See the full paper at my main website.
This is part of a book-length “introduction” (300 pp.) I have written to the translation of Molinari’s Les Soirées de la rue Saint-Lazare (1849). It includes a brief biography of Molinari; a discussion of the struggle against protection in France from the 1820s to the late 1840s; the socialist attack on private property and the legitimacy of profit, interest and rent in the 1840s; a brief history of the popularisation of economic theory and the role played by the “conversation” format; Molinari’s and the economists’ activities during the 1848 Revolution; and Molinari’s theory of liberty and the “natural laws” of political economy which he presents in Les Soirées.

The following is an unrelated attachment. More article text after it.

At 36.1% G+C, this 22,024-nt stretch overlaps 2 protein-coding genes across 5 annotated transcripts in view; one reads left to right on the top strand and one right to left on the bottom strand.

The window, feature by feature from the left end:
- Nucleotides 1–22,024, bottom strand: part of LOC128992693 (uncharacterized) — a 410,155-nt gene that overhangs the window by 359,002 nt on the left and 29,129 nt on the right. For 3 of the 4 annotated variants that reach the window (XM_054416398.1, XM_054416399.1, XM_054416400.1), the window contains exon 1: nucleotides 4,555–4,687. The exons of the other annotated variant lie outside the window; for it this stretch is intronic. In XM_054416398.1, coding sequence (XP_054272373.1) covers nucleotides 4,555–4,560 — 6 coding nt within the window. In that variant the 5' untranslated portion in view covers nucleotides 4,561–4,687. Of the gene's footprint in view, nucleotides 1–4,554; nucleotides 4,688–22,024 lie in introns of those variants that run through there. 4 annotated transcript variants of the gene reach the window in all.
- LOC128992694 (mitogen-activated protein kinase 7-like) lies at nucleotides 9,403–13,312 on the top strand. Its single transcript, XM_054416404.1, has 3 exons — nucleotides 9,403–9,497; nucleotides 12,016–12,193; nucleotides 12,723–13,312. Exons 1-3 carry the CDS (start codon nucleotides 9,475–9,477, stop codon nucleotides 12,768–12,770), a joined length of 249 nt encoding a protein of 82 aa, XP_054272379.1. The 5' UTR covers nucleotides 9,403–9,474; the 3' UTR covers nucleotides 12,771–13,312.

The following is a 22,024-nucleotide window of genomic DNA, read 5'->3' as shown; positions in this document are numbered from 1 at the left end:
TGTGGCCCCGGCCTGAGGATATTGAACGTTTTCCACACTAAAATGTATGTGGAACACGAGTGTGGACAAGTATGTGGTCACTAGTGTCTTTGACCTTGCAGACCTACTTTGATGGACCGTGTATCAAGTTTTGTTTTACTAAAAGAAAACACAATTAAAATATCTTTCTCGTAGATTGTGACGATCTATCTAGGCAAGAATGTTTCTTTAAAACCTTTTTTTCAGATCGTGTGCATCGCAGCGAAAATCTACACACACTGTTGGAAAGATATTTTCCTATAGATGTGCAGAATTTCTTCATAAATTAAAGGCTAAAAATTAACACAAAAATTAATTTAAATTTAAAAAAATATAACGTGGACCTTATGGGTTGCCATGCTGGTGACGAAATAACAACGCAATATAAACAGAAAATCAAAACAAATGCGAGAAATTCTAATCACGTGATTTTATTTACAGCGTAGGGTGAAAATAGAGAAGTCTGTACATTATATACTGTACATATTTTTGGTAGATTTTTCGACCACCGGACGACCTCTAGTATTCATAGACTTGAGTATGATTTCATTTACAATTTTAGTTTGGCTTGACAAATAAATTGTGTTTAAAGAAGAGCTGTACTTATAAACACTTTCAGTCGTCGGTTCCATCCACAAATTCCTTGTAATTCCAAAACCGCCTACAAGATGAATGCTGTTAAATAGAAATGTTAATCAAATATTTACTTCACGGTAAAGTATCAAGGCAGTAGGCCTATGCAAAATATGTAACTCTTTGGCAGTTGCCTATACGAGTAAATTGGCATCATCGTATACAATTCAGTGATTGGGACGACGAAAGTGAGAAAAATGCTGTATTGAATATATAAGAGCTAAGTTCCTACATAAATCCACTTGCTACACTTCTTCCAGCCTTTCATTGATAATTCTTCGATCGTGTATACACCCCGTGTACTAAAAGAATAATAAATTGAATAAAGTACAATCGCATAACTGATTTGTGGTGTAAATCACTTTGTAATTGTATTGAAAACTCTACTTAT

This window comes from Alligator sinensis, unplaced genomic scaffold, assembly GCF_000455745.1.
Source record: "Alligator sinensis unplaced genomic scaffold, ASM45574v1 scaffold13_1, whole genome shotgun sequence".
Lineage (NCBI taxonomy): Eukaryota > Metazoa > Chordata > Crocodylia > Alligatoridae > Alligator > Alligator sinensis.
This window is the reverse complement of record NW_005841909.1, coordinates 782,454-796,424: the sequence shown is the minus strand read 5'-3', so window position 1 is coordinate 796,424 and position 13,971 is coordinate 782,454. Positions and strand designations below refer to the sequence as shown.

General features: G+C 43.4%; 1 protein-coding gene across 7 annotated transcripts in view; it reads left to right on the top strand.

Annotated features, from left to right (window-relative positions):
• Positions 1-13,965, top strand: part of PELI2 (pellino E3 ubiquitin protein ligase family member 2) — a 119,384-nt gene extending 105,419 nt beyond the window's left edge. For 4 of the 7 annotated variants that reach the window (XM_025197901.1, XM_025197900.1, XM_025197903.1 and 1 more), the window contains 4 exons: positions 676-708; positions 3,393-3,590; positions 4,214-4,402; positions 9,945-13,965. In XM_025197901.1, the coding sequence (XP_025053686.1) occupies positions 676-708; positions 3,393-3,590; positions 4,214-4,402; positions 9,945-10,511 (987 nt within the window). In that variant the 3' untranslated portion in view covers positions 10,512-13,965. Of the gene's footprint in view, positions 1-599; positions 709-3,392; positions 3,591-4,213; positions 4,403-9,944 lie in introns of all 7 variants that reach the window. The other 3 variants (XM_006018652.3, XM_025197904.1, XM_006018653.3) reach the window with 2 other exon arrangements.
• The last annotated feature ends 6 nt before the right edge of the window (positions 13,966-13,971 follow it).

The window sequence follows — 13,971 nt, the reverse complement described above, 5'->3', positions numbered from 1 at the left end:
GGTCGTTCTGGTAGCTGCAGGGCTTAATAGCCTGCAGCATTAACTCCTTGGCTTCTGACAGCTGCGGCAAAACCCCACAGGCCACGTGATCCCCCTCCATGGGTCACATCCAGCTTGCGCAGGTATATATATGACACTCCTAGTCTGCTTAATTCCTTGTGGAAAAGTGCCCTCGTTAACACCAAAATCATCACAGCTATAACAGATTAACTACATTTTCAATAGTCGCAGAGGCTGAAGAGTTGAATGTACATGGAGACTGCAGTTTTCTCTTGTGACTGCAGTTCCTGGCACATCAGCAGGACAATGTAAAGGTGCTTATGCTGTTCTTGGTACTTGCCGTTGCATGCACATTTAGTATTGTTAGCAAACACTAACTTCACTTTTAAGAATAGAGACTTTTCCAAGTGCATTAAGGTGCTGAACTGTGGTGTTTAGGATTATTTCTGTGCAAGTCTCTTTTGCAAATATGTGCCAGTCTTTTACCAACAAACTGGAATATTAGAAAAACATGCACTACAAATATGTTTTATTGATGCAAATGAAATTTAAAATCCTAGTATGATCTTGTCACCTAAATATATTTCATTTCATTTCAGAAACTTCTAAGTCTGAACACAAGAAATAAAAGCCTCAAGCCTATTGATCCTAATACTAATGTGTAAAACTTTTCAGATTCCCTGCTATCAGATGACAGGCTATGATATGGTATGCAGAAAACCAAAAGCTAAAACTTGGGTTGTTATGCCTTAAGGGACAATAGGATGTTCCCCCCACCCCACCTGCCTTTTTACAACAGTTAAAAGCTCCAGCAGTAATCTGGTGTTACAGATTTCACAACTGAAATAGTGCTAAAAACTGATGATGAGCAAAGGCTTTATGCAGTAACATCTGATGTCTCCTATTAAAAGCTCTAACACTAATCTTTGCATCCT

Abstract: In Paris in the 1840s there emerged a very special and unique collection of individuals who came together to promote classical liberal and free market thought and to fight socialism and interventionism. I call them “the Seven Musketeers” of French political economy. The term “Musketeer” comes from Gérard Minart’s new biography of Gustave de Molinari (2012) in which he described Frédéric Bastiat, Molinari, and 2 other colleagues (Guillaumin, Coquelin) as “The Four Musketeers”. This is quite appropriate as Dumas’ popular novel came out in 1844 [it was serialised in Le Siècle] and Bastiat, like D’Artagnan, came from the south-west province of Gascony. These economists formed a close band of liberal intellectuals and activists in Paris who were fighting protectionism and socialism not the Protestant enemies of the King of France as the original Musketeers were. My research has revealed that 7 individuals actually fit this description. They are made up of two generations who were key figures in the classical liberal and political economy movement. The 1st were born around 1800 and were in their mid to late 40s in 1848; the 2nd were born around 1820 and were in their late 20s in 1848.